It took five seconds for Action Office to turn into a box.

While Haigh describes his book as ‘a requiem’, but he also makes it clear that it is not an obituary. It was a written during the pandemic, at his kitchen table, at a time when there were widely divergent views on the future of the office.

Since then I think, we have learnt that people hate commuting more than they hate the office, but they really hate commuting.


The twin ideas of the ‘home office’ and of ‘telecommuting’, run almost exactly in parallel over half a century. Communications technologies, personal computers, and business models such as outsourcing (invented and named by Ross Perot’s company EDS in the 1970s) had been eroding the traditional idea of the office for half a century.

The conventional office has been under attack for almost as long. Philip stone and Robert Lucchetti published their article ‘Your office is where you are’, as long ago as 1985, in which they proposed that the office was “an activity rather than a place”.


One of the less remarked effects of all of this has been the shrinking of office space, from 25 square-foot per employee to 10 square feet—which also requires an open plan office.

And the idea that space and privacy matters in the office runs right through the book. Towards the end Haigh surmises that one of the reasons why workers welcomed working from home when the pandemic arrived was that they got their privacy back:

(N)o need to worry about being overheard by the wrong ears, or staff on the desk inviting prying eyes; no need to feel hot or cold according to the temperature is regulated by others; no need to print and print for a day on display.

The final chapter has a crisp review of some of the recent research on work and the pandemic.

Corporate power

For me three things stood out from reading this short history.

The first is the role of office buildings and projects in corporate power:

(T)hose grandiose pleasure domes of Facebook, Apple, and Google, embodying the founders’ vision and the shareholders’ wealth, speak to sensations as old as time. As Louis XIV’s great Minister Jean-Baptiste Colbert noted: “nothing marks the greatness of princes better than the buildings that compel the people to look on them with awe” (p.115-16).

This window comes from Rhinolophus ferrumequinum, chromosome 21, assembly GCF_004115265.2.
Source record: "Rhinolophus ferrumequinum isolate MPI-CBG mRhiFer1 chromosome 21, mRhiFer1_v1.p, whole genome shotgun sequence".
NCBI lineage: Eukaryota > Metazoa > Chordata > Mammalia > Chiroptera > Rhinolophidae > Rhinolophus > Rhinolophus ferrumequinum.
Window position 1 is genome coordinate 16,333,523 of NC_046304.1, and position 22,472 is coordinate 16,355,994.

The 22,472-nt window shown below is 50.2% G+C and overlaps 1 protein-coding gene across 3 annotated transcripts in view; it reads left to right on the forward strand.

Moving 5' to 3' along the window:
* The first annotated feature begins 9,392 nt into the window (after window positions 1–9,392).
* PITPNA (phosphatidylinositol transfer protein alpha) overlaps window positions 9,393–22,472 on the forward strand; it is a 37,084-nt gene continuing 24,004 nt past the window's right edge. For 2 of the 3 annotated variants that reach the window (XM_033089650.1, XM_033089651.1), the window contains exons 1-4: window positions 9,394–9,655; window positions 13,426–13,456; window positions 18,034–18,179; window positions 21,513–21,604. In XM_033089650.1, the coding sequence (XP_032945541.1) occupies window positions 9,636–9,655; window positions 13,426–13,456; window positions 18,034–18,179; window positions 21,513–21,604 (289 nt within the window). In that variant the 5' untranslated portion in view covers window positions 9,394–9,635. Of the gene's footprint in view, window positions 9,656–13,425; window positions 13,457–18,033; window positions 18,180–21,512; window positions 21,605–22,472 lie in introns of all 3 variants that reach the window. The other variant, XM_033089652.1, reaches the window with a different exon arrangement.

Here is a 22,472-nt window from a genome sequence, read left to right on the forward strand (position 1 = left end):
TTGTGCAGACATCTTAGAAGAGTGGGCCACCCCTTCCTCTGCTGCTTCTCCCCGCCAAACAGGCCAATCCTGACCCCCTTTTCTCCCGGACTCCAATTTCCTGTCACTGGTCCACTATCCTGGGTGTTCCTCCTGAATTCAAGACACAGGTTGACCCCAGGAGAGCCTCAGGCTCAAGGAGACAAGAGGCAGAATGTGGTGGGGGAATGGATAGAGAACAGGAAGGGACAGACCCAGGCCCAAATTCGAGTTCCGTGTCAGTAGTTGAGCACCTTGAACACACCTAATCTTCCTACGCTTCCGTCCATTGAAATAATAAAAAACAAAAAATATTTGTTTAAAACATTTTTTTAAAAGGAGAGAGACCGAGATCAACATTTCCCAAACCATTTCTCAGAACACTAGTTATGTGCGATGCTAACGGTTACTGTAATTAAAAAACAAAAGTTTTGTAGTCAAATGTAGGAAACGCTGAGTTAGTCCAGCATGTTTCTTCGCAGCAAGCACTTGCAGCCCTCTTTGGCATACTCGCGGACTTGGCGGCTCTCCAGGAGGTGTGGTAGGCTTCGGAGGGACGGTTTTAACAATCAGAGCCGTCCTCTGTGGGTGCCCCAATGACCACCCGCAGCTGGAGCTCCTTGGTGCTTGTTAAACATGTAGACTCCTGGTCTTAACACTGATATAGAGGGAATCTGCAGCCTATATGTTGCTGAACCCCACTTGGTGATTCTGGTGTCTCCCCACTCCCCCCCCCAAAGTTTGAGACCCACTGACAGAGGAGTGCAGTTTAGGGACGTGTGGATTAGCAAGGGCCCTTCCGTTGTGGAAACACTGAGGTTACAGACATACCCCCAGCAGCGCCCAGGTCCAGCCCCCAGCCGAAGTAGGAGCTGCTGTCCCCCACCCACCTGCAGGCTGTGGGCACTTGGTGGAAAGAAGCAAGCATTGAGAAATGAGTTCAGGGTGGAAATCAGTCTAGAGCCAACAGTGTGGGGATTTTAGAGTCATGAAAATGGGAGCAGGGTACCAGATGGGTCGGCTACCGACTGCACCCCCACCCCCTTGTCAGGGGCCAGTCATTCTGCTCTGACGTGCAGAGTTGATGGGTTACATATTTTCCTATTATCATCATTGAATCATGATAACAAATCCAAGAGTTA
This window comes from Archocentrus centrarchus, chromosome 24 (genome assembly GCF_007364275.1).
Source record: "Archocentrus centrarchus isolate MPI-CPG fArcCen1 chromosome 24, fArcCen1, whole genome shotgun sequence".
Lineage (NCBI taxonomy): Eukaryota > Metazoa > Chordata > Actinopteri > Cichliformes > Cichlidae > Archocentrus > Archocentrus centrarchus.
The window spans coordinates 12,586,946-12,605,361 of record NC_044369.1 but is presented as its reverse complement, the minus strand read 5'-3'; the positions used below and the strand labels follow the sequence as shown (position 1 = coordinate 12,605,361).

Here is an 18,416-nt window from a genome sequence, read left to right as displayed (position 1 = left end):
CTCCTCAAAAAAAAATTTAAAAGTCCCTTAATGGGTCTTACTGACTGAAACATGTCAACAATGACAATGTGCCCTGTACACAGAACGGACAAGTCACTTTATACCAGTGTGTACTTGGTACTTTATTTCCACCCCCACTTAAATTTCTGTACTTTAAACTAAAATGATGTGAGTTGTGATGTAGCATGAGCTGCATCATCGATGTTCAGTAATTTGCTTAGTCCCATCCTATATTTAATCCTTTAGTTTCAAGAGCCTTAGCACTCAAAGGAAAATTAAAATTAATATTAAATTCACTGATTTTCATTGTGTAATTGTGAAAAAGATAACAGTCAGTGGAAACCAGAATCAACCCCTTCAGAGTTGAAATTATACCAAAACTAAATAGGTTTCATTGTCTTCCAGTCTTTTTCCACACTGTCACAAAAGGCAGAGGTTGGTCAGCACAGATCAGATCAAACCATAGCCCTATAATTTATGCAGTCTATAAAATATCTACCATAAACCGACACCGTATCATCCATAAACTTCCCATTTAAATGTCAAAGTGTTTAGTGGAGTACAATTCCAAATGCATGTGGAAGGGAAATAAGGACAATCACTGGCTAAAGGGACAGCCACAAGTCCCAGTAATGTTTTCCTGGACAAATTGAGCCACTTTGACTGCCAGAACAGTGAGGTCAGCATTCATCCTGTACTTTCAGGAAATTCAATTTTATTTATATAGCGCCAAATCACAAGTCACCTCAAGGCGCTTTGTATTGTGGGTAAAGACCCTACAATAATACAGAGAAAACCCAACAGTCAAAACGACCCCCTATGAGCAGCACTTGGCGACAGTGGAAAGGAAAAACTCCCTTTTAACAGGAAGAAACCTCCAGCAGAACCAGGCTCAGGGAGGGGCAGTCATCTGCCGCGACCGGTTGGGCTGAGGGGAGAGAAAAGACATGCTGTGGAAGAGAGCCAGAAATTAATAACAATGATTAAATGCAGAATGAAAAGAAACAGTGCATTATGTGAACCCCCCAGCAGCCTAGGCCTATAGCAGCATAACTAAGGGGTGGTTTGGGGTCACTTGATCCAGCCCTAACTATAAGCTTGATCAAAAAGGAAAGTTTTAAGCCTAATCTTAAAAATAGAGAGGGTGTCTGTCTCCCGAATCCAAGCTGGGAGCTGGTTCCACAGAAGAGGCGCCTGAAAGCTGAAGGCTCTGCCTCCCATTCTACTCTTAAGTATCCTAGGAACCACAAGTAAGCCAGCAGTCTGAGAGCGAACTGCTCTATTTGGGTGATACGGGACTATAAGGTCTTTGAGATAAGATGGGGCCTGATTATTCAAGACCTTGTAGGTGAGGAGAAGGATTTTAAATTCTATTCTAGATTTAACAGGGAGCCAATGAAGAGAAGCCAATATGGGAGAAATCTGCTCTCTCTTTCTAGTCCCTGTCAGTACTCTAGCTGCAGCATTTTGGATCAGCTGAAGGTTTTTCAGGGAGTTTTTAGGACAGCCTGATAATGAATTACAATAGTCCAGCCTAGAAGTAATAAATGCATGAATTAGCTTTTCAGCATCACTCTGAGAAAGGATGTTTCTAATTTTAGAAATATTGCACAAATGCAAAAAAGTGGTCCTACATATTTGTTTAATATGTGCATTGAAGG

The second was the sense of the office as a place that shaped our social relations, and in ways that do fulfil social needs:

In excitement at its dissolving, we are in danger of forgetting needs that the divide of work and home satisfied… In elegantly defending her former office life, Financial Times’ Lucy Kellaway describe this as the greatest loss she felt and working from home: suddenly she felt like the same person everywhere, and it was a boring’ (p.118-19).


The third is a reminder the office work isn’t going away, what ever happens to the office. This is Elizabeth Patton, who wrote a history of the home office:

(W)orking at home in your favourite T-shirt or pyjamas is still labour.

Haigh is an enviously elegant writer. For me, the cover price of the book was justified by his description of the Harvard Business Review as the place “where the conventional wisdom goes to audition”. Or his summary of Michael Jensen’ insidious article ‘Theory of the Firm: Managerial behaviour, agency costs and ownership structure’ which did far more than Milton Friedman to launch the long cycle of short-termism created by ‘shareholder value’ and executive enrichment. It was, Haigh notes, “dense with mathematics and unexamined assumptions”.

This is a rich book but also an easy read. It covers a lot of ground, and much of it unfamiliar, without ever seeming dense.


There’s a short interview with Gideon Haigh (18 minutes) by Danae Gibson about the book on RTR radio.


A version of this article was also published on my Just Two Things Newsletter.